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Discussion - Don Quixote > Week 8 - .Part 2 throuigh Chapter 50

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message 1: by Everyman (new)

Everyman | 7718 comments It looks as though the discussion activity is fading as we get deeper into Part 2. Have people sort of had enough of Cervantes? (I have to admit that I was losing fascination with him as things seemed to go on and on without a whole lot of change, but things seem to pick back up in this section as Sancho gets his island and lots of other things happen.)

Is the wooden horse supposed to conjure up the fall of Troy? I don't see how one could have wooden horse in a book without Troy jumping to one's mind, but how does it relate?

BTW, I love Sancho saying (Chapter 41) "you see me pregnant and you want me a virgin." Great image!

What do you think of Sancho's judgments (chapter 45)? Is this consistent with the character Cervantes has been giving us up to this point?


thewanderingjew | 184 comments I think the last paragraph of chapter 41. It is on page 727 in the Grossman translation.
"Sancho, just as you want people to believe what you have seen in the sky, I want you to believe what I saw in the Cave of Montesinos. And that is all I have to say"
Does that mean that DQ is admitting that he did not see what he told the others he saw when he descended into the cave? Is he becoming aware of his "madness". Is it a pretense that he is now admitting or is he simply saying, if you want me to believe you, you have to believe me?



thewanderingjew | 184 comments Everyman wrote: "It looks as though the discussion activity is fading as we get deeper into Part 2. Have people sort of had enough of Cervantes? (I have to admit that I was losing fascination with him as things s..."

It is hard to maintain momentum because the book seems to go on forever like the Energizer Bunny. I am up to chapter 54. I keep on truckin'



message 4: by Thomas (new)

Thomas | 4409 comments thewanderingjew wrote: "I think the last paragraph of chapter 41. It is on page 727 in the Grossman translation.
"Sancho, just as you want people to believe what you have seen in the sky, I want you to believe what I saw ..."


I found this remark really startling. I agree, he is becoming more self-aware, or at least he's starting to doubt himself. It is a really striking moment of recognition: DQ sees a reflection of his fantasy in Sancho's fantasy, and he knows that to sustain it requires an act of faith, supported in this case by friendship. DQ seems to be breaking down, but he's not ready to give up just yet. Like Augustine's famous entreaty: "Lord make me chaste, but not yet."


message 5: by Everyman (new)

Everyman | 7718 comments thewanderingjew wrote: "Sancho, just as you want people to believe what you have seen in the sky, I want you to believe what I saw in the Cave of Montesinos. "

Is Cervantes making another classical reference here, to the Allegory of the Cave in Plato's Republic???


message 6: by Dianna (new)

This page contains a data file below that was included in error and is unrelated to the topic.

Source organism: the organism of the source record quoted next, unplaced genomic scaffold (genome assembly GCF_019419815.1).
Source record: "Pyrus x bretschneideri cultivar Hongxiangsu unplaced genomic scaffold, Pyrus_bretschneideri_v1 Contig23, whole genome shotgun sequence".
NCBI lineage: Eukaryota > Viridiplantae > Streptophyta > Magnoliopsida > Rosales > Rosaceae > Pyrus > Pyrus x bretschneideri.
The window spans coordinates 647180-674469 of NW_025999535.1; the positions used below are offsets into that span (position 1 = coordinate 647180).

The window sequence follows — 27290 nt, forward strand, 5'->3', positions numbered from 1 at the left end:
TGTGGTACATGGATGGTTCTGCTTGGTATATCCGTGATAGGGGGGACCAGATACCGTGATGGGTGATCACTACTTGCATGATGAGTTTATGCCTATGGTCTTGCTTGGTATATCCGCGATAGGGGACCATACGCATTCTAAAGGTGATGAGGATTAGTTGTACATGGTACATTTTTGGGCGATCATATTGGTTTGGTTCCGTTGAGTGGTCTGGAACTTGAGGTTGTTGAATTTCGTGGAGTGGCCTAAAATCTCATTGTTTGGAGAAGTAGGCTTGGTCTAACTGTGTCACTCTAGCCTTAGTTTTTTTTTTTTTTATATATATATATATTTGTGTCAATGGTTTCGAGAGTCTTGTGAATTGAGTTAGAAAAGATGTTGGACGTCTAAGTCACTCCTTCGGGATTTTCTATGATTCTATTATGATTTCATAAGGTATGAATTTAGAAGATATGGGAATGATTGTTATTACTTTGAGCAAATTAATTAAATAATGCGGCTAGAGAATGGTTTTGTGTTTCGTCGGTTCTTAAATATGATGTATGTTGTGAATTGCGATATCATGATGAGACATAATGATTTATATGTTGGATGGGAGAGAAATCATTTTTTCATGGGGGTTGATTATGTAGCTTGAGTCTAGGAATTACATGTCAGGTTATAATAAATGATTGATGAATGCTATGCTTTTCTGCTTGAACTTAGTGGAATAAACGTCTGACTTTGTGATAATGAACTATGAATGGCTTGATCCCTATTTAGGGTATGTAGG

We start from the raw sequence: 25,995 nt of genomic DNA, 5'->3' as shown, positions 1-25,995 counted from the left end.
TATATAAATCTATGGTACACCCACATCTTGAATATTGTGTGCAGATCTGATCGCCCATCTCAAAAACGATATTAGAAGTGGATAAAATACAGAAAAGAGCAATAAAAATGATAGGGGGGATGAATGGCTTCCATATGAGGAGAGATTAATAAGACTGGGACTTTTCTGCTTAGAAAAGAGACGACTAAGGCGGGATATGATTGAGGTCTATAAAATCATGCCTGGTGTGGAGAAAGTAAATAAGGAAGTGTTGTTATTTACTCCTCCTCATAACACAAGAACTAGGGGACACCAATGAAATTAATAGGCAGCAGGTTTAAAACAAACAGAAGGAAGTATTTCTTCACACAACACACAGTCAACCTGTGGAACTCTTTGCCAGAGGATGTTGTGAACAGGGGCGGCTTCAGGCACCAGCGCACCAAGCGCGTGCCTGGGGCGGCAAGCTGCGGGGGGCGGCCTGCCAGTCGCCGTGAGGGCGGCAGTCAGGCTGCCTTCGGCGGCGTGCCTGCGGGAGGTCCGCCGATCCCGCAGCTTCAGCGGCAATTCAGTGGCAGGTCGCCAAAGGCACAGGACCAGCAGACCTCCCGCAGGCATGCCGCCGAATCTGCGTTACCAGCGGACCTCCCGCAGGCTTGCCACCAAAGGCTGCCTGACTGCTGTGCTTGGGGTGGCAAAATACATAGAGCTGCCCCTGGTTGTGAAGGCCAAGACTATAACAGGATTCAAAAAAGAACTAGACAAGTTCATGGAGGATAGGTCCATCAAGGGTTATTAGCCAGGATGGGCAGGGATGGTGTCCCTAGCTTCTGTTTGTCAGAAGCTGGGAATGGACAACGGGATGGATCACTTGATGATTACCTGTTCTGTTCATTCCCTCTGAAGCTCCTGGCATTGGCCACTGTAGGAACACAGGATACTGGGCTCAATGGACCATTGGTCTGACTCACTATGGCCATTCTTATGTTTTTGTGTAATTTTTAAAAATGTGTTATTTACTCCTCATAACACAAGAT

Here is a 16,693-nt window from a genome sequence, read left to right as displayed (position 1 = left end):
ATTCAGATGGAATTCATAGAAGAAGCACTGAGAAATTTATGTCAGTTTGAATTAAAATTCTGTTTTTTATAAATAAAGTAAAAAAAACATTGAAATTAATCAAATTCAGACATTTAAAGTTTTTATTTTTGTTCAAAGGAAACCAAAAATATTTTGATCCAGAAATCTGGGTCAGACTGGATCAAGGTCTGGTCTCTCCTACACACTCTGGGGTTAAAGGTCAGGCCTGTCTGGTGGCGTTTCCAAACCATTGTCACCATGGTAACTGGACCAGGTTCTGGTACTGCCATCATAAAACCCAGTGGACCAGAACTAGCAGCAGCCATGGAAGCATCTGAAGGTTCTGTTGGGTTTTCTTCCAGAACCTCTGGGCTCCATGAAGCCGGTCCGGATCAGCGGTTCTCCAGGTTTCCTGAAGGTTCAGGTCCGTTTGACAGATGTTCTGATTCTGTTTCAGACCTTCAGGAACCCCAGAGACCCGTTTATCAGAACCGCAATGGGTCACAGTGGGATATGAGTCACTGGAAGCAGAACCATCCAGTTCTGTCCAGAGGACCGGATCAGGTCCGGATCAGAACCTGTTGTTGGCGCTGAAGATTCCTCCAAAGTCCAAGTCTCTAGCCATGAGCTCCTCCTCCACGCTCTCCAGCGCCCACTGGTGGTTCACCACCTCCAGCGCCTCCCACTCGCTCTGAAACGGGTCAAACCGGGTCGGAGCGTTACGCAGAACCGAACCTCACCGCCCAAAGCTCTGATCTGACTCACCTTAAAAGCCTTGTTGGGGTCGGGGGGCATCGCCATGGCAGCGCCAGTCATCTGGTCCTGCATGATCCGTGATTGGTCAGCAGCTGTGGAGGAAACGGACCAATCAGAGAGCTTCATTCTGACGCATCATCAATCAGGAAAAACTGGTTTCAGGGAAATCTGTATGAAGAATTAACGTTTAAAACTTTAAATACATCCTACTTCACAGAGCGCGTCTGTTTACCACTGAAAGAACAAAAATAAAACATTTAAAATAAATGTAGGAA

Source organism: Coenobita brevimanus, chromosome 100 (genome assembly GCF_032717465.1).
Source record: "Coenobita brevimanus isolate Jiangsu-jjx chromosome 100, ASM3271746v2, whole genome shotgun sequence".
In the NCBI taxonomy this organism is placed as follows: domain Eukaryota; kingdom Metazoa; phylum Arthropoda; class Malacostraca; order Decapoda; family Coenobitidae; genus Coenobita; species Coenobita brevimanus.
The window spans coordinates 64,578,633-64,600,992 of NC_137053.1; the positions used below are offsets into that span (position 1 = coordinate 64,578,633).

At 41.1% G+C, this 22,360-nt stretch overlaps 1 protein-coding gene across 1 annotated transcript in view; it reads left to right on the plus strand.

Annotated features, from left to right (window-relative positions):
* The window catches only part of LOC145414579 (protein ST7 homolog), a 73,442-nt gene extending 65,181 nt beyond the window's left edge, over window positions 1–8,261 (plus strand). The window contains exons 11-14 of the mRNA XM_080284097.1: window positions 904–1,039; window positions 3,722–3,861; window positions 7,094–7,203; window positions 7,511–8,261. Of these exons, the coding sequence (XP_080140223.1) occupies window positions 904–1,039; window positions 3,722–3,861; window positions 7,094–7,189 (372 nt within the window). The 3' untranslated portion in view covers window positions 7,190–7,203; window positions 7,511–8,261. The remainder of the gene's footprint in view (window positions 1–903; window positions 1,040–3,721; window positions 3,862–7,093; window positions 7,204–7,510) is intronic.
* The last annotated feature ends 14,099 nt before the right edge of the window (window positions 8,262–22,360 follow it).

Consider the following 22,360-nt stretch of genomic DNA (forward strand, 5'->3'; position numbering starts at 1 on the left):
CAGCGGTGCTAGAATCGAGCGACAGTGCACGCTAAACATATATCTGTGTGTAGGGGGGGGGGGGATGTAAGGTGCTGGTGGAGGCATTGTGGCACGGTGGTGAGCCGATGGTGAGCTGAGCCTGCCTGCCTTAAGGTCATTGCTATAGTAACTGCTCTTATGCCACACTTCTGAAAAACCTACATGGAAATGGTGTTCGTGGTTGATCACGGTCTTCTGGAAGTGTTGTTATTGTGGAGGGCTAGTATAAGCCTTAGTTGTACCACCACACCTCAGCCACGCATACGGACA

Dianna | 393 comments Hey, I know I am way behind in the reading so I really can't comment but please keep making the comments because I find them interesting and I, for one, am planning on sticking it out to the end. It would be like, well, not reading a book to the end. ;p
I mean I stuck through with Atlas Shrugged and this one is so much more entertaining to me.


message 7: by Eliza (new)

Eliza (elizac) | 94 comments I finished the whole book but will admit to getting really bogged down by the time the story reaches the Duke and Duchess. I found myself pretty disgusted with the behavior of the nobles they go to some pretty remarkable lenghts to amuse themselves at the expense of Dq and Sancho.


My question on this section though is this... In Ch 36 the Grossman edition notes that the Duchess' comment "... that works of charity performed in a lukewarm and halfhearted way have no merit and are worth nothing." was supressed by the inquisition. Why? It seems like a fairly benign comment to me and yet it was one of the only things in the whole book supressed. I found one article that didn't really clear up the issue for me so I was wondering if anyone else had any ideas.


message 8: by Dianna (new)

Dianna | 393 comments I am just now coming to the part where they are going to go out again and I have just read the argument between Sancho and his wife. I think it is apocryphal because maybe it is trying to show us how much emphasis society puts on money and wealth. What his wife says is very true, really. Why don't the men ever listen to us women? he he

I'm getting my second wind on the book. I hope it's enough to last me until the end.


thewanderingjew | 184 comments Eliza wrote: "I finished the whole book but will admit to getting really bogged down by the time the story reaches the Duke and Duchess. I found myself pretty disgusted with the behavior of the nobles they go t..."
My question on this section though is this... In Ch 36 the Grossman edition notes that the Duchess' comment "... that works of charity performed in a lukewarm and halfhearted way have no merit and are worth nothing." was supressed by the inquisition. Why? It seems like a fairly benign comment to me and yet it was one of the only things in the whole book supressed. I found one article that didn't really clear up the issue for me so I was wondering if anyone else had any ideas.